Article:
Front Page Titles (by Subject) CHAPTER XX.: HOW THE REVOLUTION SPRANG SPONTANEOUSLY OUT OF THE PRECEDING FACTS. - The Old Regime and the Revolution
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CHAPTER XX.: HOW THE REVOLUTION SPRANG SPONTANEOUSLY OUT OF THE PRECEDING FACTS. - Alexis de Tocqueville, The Old Regime and the Revolution 
The Old Regime and the Revolution, trans John Bonner (New York: Harper & Brothers, 1856).
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HOW THE REVOLUTION SPRANG SPONTANEOUSLY OUT OF THE PRECEDING FACTS.
I DESIRE, in conclusion, to put together some of the features which I have separately sketched, and, having drawn the portrait of the old regime, to watch the Revolution spring from it by its own unaided effort.
Let it be borne in mind that France was the only country in which the feudal system had preserved its injurious and irritating characteristics, while it had lost all those which were beneficial or useful; and it will seem less surprising that the Revolution which was to abolish the old constitution of Europe should have broken out there rather than elsewhere.
Let it also be borne in mind that France was the only feudal country in which the nobility had lost its old political rights, lost the right of administering government and leading the people, but had nevertheless retained and even largely increased its pecuniary indemnities and the individual privileges of its members; had, in its subordinate position, remained a close body, growing less and less of an aristocracy and more and more of a caste; and it will at once be understood why its privileges seemed so inexplicable and detestable to the French, and why their hearts were inflamed with a democratic envy that is not yet extinguished.
Let it be borne in mind, finally, that the nobility was separated from the middle classes, which it had eschewed, and from the people, whose affections it had lost; that it stood alone in the midst of the nation, seemingly the staff of an army, really a group of soldierless officers; and it will be easy to conceive how, after an existence of a thousand years, it was overthrown in a single night.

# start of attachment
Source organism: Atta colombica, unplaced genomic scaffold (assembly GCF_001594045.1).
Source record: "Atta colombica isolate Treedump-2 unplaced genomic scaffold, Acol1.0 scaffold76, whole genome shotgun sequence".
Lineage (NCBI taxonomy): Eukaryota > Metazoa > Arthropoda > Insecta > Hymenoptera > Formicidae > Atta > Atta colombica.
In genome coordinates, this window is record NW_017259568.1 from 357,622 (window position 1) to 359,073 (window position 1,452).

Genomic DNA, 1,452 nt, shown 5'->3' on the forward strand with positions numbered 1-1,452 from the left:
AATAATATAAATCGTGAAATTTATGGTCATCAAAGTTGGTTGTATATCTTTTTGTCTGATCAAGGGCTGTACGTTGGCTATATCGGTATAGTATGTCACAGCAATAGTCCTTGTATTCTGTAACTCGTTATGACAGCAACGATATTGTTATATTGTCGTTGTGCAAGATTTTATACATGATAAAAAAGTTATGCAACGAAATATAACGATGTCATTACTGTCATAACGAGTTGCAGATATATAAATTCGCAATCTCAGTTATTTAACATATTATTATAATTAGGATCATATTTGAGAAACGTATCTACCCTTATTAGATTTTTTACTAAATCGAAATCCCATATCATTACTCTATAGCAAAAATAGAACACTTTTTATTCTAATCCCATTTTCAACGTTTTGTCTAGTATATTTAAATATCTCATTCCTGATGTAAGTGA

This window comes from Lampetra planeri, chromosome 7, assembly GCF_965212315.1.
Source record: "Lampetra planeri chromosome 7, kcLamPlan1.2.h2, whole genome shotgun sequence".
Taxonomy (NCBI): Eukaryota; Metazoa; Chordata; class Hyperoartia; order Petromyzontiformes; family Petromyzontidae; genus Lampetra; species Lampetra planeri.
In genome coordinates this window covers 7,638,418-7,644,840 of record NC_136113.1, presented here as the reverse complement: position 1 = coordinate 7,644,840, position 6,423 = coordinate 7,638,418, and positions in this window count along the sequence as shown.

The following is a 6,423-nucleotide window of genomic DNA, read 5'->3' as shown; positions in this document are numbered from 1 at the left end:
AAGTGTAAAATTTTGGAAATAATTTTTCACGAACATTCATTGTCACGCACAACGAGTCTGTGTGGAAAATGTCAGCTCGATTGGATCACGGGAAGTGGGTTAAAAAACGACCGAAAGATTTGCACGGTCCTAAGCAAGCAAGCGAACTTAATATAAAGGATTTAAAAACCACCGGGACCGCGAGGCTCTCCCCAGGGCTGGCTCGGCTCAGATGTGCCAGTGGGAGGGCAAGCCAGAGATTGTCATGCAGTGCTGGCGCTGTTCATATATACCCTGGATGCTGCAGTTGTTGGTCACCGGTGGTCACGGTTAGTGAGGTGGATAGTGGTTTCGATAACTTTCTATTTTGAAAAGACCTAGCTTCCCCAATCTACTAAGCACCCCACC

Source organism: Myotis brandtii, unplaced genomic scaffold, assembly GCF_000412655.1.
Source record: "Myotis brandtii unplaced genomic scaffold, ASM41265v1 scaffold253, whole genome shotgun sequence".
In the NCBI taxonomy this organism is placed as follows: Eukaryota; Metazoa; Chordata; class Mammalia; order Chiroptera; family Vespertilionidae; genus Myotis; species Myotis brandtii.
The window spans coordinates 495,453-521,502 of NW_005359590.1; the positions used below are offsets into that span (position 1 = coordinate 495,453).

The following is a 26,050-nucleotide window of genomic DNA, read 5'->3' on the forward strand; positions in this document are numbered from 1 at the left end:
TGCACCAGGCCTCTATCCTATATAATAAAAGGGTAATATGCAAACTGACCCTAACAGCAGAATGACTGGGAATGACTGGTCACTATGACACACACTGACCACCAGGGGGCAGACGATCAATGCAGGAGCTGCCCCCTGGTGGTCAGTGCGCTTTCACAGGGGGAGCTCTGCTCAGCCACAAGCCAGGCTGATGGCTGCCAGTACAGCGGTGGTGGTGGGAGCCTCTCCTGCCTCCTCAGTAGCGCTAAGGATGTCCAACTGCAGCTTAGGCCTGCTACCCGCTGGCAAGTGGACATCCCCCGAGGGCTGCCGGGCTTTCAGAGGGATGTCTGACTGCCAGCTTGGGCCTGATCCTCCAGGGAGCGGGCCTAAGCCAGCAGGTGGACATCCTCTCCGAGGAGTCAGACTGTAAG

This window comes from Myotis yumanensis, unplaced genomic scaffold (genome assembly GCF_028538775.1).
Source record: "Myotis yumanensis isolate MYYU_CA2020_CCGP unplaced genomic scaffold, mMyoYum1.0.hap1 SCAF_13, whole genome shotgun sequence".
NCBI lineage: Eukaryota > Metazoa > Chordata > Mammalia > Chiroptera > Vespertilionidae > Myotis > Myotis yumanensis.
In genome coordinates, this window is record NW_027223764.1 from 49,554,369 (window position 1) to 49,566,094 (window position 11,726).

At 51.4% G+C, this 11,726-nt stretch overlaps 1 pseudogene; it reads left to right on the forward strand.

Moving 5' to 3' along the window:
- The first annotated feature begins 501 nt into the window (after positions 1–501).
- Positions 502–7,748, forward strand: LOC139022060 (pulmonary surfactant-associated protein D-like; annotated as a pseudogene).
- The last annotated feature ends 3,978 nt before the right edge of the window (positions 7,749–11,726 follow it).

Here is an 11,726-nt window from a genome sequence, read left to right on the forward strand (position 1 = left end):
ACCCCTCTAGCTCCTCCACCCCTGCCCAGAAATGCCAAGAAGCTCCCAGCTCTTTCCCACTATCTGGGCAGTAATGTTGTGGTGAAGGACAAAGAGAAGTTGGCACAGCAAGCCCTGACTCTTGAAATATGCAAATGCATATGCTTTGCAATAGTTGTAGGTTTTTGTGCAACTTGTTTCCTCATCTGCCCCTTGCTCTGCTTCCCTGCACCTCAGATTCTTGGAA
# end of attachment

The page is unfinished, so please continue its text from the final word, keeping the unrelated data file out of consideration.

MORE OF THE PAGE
I have shown how the royal government abolished the provincial liberties, usurped the place of the local authorities in three fourths of the kingdom, and monopolized public business, great and small; and I have also shown how Paris consequently became of necessity the master of the country instead of the capital, or rather, became itself the whole country. These two facts, which were peculiar to France, would alone suffice to show how a revolt could achieve the overthrow of a monarchy which had endured so violent shocks during so many centuries, and which, on the eve of its destruction, seemed immovable to its very assailants.
Political life had been so long and so thoroughly extinguished in France—individuals had so entirely lost the habit of mixing in public affairs, of judging for themselves, of studying popular movements, and even understanding the people at all, that the French quite naturally drifted into a terrible revolution without seeing it—the very parties who had most to fear from it taking the lead, and undertaking to smooth and widen the way for its approach.
In the absence of free institutions, and, consequently, of political classes, active political bodies, or organized parties, the duty of leading public opinion, when it revived, naturally fell to the lot of philosophers. Hence it might be expected that the Revolution would be conducted less in view of specific facts than in conformity with abstract principles and general theories. It might be conjectured that, instead of assailing specific laws, it would attack all laws together, and would assume to substitute for the old Constitution of France a new system of government which these writers had conceived.